As a photographer, I remember the day I stumbled upon a genre of photography that captivated me like no other – aesthetic photography.
It was a realm where creativity and artistry met, allowing me to craft visual narratives that spoke to the soul.
In this article, I’ll take you on a journey to explore the enchanting world of aesthetic photography, delving into its definition, characteristics, and the essence of what makes it truly special.
So, grab your camera, and let’s embark on a quest to unlock the secrets of this mesmerizing genre that has the power to evoke emotions, tell stories, and ignite imaginations. Join me as we unravel the mystery of aesthetic photography together.
So let’s dive into what makes a photo aesthetic and how to take one!
Table of Contents
What is Aesthetic Photography?
Aesthetic photography refers to how someone would create, interpret, and criticize images through their many qualities, and how relatively beautiful they are to look at.
Aesthetics are based on factors that range from tones to little details such as symmetry and everything in between.
They determine how an audience will perceive and interpret artwork, as well as how it will make them feel.
But, with beauty being subjective, different people may not feel the same way about your artwork.
Luckily, there are specific rules to differentiate the good from the bad, and foundational elements that can be used to make your work aesthetically pleasing.
What is the Difference Between Aesthetics and Style?
Before diving deeper, it is worth understanding the difference between aesthetics and style.
They are often used interchangeably, and some of their ideas overlap, but they are certainly not the same.
Style refers to the unique way an individual photographer creates images. It is affected by the cameras, lenses, and camera settings that they deliberately use.
Your style is usually developed based on your niche of photography.
On the other hand, aesthetics refers to how your artwork is received by other people, based on how it looks. Factors that evoke these feelings are:
- Colors – smart use of tone, color, and contrast can trigger certain feelings.
- Subject placement and composition – how you pose a subject and where they are placed.
- Editing and creativity – choices that you make during editing can determine the mood of an image and evoke certain feelings.
How do You Take Aesthetic Photography?
General aesthetic photography tips include elements of composition and editing prowess. Here are some of the basics of aesthetic photography:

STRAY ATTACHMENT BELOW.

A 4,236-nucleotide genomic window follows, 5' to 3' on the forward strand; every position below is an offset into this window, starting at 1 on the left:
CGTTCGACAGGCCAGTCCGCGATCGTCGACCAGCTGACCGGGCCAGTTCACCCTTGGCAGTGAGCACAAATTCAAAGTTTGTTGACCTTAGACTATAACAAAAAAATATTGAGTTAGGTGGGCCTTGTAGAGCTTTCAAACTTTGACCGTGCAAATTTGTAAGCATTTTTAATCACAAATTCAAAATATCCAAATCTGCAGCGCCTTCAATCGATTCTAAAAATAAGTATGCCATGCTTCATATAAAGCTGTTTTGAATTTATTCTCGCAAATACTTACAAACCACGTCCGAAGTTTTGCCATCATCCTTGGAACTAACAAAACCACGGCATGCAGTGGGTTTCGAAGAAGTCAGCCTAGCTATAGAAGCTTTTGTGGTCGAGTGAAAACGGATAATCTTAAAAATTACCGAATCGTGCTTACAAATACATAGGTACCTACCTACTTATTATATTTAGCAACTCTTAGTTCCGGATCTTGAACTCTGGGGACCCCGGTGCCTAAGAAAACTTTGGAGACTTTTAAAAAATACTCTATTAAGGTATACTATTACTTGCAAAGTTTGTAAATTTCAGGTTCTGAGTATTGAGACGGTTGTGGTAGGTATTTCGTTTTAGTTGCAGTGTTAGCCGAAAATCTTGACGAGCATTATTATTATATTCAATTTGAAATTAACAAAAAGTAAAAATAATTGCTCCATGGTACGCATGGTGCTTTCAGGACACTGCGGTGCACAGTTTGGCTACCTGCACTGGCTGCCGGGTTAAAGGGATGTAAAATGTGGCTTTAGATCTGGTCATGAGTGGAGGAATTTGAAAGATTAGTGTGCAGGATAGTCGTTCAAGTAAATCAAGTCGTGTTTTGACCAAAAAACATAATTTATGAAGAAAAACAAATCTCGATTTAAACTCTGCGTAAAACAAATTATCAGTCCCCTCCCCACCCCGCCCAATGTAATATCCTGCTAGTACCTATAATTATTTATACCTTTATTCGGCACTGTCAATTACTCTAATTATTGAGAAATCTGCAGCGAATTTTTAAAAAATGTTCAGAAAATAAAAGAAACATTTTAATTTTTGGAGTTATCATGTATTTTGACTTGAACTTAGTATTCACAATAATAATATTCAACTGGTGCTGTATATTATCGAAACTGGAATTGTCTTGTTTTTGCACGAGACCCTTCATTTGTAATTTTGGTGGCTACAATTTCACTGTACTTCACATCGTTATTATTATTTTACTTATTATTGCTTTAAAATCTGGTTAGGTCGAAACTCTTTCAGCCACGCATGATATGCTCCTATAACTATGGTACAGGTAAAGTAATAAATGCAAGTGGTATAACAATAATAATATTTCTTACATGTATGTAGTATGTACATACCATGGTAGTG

1. Use Leading Lines
Leading lines are commonly used to guide the viewer’s eye.
Using this element is a way of telling the viewer what to look at, and therefore what is essential in the image, by drawing attention to the subject.
Leading lines can take the form of structures, trees, or even the horizon line itself.
2. Embrace the Rule of Thirds
By imagining three vertical and horizontal lines across your frame, you can create photographs that direct a viewer’s gaze more naturally.
That is the rule of thirds.
Placing important details along the lines or intersections of the grid will make the composition more pleasing to the eye. The rule can also be applied when editing a photo by cropping the photo based on the gridlines.
3. Try Using Gestalt Theory
The principles of Gestalt theory apply to aesthetic photography ideas. It suggests that people tend to group objects and create a relation between them, as opposed to viewing them separately. This behavior would include:
– Grouping objects that look similar.
– Perceiving objects as a group if they are near one another.
– Subconsciously completing incomplete images.
These principles can be used to your advantage to direct the audience, so they perceive your photo in a particular way!
For example, if you want to shoot a photo where someone feels alone, even in a crowd, you can create visible separation between the subject and everybody else. Gestalt theories imply that a viewer will be able to perceive this separation, which will, in turn, evoke feelings of loneliness.
4. Use Some Triangles
In aesthetic photos, using three points of interest (in the shape of a triangle) can create sharp lines that make an image more appealing.
As with leading lines, these triangles are used to direct the viewer’s gaze.
Through smart usage of buildings, subjects, and perspective, you can easily create triangles in an image.
Arranging lighting or subjects as your points of interest may also create triangles that take a picture more impactful.
5. Use an Odd Number
People tend to perceive subjects of an odd number as a group and not as individuals.
Try to place them on the horizontal or vertical gridlines and leave some white space to ensure that viewers instantly notice your subjects.
It should be taken into consideration that these are only general guidelines.
Feel free to experiment or even break this rule if the results are admirable.
Tips for Taking Aesthetic Photos
The topic of aesthetic photography can be daunting for newer photographers, but worry not!
We are here with some useful aesthetic photography tips to help you along the way.